As expected, the Reserve Bank of Australia (RBA) lowered the official interest rate by 0.25% to 7% during its September meeting. What followed -all major banks matching the rate change - was perhaps a greater surprise and more important news for homeowners with a mortgage.
The rate cut was expected to save borrowers $57 per month, based on a 30-year home loan of $300,000 with a 9.35% annual interest rate.
In a successful publicity-grab on the weekend, Wizard Home Loans jumped to be the first lender to cut its home loan rate since 2001, beating the RBA announcement by a few days. The non-bank lender cut its rate by 0.25%, dropping from 9.54% to 9.24%. That put it below the variable rate of the big banks, though not all lenders.
"The banks have been slowly increasing their profit margins, but this will bring them back in line," said Wizard chairman Mark Bouris.
It is likely the central bank's cut had the greatest influence, though.
The four major national banks - ANZ, Commonwealth Bank, NAB and Westpac - all announced on Tuesday that they would meet the RBA's rate decrease within a few days, matching the 0.25 percentage points. But those mark-downs were still not near the greater-than 0.55% increase the banks have independently given to interest rates since January.
Some experts did not think the RBA went far enough.
"Leading indicators of residential construction have remained unequivocally weak in the first month of the new financial year," said Harley Dale, chief economist of the Housing Industry Association. "A larger reduction in rates was required to ensure the massive shortfall in Australia's housing stock begins to turn around as soon as possible."
Shane Oliver, chief economist at AMP Capital Investors, agreed more cuts were needed, but he expected them to be on the way. "One rate cut won't see a sustained improvement in the economy or shares, but it's going in the right direction," he said.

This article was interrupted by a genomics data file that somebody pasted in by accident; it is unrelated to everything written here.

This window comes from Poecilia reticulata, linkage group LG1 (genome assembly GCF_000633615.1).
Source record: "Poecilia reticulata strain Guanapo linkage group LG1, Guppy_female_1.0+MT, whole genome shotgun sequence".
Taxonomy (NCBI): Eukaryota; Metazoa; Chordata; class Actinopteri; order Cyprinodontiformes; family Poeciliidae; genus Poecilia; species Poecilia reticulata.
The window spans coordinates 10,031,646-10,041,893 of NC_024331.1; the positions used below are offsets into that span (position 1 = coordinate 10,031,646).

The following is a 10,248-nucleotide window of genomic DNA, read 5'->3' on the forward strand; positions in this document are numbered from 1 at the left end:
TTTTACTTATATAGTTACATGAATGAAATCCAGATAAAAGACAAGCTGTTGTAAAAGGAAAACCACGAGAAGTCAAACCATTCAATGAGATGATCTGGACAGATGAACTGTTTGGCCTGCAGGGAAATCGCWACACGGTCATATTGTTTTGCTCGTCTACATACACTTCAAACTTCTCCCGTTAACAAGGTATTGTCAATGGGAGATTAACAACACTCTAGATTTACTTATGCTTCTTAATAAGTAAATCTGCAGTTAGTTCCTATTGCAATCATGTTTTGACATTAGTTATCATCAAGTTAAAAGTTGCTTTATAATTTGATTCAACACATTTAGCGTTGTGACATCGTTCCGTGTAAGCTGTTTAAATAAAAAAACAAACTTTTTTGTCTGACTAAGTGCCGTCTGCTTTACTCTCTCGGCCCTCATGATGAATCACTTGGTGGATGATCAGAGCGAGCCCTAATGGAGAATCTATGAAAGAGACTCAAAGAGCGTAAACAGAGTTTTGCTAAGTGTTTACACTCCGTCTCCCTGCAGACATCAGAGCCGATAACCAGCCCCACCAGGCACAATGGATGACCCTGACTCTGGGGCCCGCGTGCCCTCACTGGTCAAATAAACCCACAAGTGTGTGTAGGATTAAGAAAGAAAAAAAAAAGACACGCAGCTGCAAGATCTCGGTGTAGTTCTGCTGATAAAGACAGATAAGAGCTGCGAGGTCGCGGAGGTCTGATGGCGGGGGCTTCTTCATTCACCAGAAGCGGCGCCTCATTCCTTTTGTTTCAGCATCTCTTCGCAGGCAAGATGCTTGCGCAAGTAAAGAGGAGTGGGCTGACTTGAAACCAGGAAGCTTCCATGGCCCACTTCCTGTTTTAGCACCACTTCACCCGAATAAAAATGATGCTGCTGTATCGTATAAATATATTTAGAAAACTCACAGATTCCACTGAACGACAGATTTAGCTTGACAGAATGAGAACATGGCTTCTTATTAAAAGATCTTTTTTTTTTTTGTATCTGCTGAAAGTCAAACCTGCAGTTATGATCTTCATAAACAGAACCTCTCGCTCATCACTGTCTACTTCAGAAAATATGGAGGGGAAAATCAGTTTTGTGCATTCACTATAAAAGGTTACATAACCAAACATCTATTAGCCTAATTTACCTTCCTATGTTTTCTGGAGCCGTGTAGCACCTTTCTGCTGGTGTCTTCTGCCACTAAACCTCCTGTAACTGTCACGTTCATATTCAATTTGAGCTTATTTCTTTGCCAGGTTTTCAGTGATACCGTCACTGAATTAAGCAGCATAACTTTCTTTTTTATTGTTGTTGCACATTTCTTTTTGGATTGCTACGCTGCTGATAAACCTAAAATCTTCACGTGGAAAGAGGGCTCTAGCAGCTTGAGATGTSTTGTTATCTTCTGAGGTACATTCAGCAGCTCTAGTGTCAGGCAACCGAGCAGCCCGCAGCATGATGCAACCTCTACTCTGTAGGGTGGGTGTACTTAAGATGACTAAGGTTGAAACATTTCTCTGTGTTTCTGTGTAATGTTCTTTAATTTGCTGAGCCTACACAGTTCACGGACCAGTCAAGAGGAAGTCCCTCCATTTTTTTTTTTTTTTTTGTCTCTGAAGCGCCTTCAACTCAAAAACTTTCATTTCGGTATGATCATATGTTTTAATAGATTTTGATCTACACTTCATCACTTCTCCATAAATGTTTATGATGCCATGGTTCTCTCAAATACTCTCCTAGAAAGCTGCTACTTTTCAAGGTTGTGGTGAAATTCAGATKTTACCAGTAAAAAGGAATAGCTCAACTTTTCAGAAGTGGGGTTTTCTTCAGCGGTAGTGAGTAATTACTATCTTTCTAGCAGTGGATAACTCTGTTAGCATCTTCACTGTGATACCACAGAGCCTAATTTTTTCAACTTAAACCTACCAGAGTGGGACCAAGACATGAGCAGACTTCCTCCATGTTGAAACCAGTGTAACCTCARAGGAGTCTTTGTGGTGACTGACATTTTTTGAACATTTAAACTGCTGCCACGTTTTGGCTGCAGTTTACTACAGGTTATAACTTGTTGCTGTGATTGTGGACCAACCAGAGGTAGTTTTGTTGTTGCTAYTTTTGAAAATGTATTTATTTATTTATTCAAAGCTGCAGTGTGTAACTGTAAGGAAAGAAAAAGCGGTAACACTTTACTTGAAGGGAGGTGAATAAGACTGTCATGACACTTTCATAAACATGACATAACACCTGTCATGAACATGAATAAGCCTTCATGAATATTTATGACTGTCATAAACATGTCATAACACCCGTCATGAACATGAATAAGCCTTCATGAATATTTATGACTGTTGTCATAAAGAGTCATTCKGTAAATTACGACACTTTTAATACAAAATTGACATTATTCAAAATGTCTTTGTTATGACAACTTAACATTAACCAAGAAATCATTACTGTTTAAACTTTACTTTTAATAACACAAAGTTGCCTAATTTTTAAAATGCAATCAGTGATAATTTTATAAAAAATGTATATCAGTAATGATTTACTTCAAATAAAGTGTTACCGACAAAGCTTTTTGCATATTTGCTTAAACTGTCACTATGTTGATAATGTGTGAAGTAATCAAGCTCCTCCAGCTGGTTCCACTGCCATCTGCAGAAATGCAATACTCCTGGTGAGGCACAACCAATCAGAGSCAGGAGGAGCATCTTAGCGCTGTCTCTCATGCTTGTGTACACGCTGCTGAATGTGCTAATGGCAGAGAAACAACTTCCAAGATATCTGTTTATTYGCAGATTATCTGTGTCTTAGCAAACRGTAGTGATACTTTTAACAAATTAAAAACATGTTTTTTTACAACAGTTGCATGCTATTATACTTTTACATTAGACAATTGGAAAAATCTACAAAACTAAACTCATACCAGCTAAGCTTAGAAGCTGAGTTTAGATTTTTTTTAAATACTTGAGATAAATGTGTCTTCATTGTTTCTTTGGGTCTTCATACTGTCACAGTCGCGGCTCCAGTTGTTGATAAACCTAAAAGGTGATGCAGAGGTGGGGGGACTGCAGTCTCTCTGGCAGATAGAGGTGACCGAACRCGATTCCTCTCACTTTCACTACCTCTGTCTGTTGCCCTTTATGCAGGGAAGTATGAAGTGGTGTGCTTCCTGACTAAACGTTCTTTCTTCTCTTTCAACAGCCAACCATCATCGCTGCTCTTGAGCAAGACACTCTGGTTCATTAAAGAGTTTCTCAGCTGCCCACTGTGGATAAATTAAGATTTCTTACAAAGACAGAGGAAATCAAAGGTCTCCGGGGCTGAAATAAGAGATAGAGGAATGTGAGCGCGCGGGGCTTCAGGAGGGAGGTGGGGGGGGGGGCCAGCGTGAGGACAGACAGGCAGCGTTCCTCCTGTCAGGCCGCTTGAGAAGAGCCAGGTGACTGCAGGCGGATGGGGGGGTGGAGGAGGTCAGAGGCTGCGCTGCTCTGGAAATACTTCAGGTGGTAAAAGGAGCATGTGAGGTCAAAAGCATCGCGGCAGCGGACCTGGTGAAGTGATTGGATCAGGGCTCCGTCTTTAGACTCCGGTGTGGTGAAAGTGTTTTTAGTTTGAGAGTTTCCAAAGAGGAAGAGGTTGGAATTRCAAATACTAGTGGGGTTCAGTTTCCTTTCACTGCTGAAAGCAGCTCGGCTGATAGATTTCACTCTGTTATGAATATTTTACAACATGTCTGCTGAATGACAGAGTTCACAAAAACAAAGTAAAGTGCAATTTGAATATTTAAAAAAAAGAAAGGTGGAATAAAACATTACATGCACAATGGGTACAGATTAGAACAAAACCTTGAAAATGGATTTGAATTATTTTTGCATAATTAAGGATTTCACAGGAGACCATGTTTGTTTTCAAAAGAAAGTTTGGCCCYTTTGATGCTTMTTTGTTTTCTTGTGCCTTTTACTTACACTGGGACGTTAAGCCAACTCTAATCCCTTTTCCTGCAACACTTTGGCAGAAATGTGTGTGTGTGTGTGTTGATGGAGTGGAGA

That might not make a major difference for all homeowners, but the move was seen by many as a significant spark to increase competition between lenders again, after 12 consecutive rate rises by the RBA.
"This is very encouraging news for borrowers," said Phil Naylor, CEO of the MFAA. "The competitive forces in the lending market will now determine how quickly borrowers receive the benefit of this announcement from individual lenders."
Naylor said the previous rate rises worked, but it was time from the RBA to step back. "A slump in consumer confidence, with a decrease in construction and overall retail spending, shows that the RBA's strategy to slow the economy has worked," he said. "The Reserve has now obviously seen it appropriate to slightly loosen its grip."
Mortgage House, one of the lenders to match the 25% decrease, said it would "no doubt ease the burden of mortgage stress significantly".
Of Wizard's jumping the gun in lowering interest rates, Lisa Montgomery, head of marketing and consumer advocacy at Resi - another non-bank lender - said it was a positive step by Wizard, especially since it gained so much publicity.
"The message to consumers is that there is a choice for your home loan provider," Montgomery said. "In that vein, [Wizard's reduction] is a great move for the non-bank lending community. And what it will do ultimately is create more opportunities for borrowers."
The pressure may be on banks again, as there is speculation in the media already that there will be further rate cuts by the central bank this year.
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